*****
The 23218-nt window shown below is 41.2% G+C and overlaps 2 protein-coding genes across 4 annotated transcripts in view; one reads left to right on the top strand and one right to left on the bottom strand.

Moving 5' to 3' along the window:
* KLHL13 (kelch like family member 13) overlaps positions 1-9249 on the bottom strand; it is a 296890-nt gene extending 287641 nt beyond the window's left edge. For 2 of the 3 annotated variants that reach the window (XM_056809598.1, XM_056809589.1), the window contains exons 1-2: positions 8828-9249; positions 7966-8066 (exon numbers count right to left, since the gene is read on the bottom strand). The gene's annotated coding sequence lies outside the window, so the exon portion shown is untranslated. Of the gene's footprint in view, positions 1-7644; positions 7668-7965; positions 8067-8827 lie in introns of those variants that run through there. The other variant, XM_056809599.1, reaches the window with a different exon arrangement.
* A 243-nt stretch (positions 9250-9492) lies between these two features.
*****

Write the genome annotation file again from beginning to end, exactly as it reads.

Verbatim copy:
The 23218-nt window shown below is 41.2% G+C and overlaps 2 protein-coding genes across 4 annotated transcripts in view; one reads left to right on the top strand and one right to left on the bottom strand.

Moving 5' to 3' along the window:
* KLHL13 (kelch like family member 13) overlaps positions 1-9249 on the bottom strand; it is a 296890-nt gene extending 287641 nt beyond the window's left edge. For 2 of the 3 annotated variants that reach the window (XM_056809598.1, XM_056809589.1), the window contains exons 1-2: positions 8828-9249; positions 7966-8066 (exon numbers count right to left, since the gene is read on the bottom strand). The gene's annotated coding sequence lies outside the window, so the exon portion shown is untranslated. Of the gene's footprint in view, positions 1-7644; positions 7668-7965; positions 8067-8827 lie in introns of those variants that run through there. The other variant, XM_056809599.1, reaches the window with a different exon arrangement.
* A 243-nt stretch (positions 9250-9492) lies between these two features.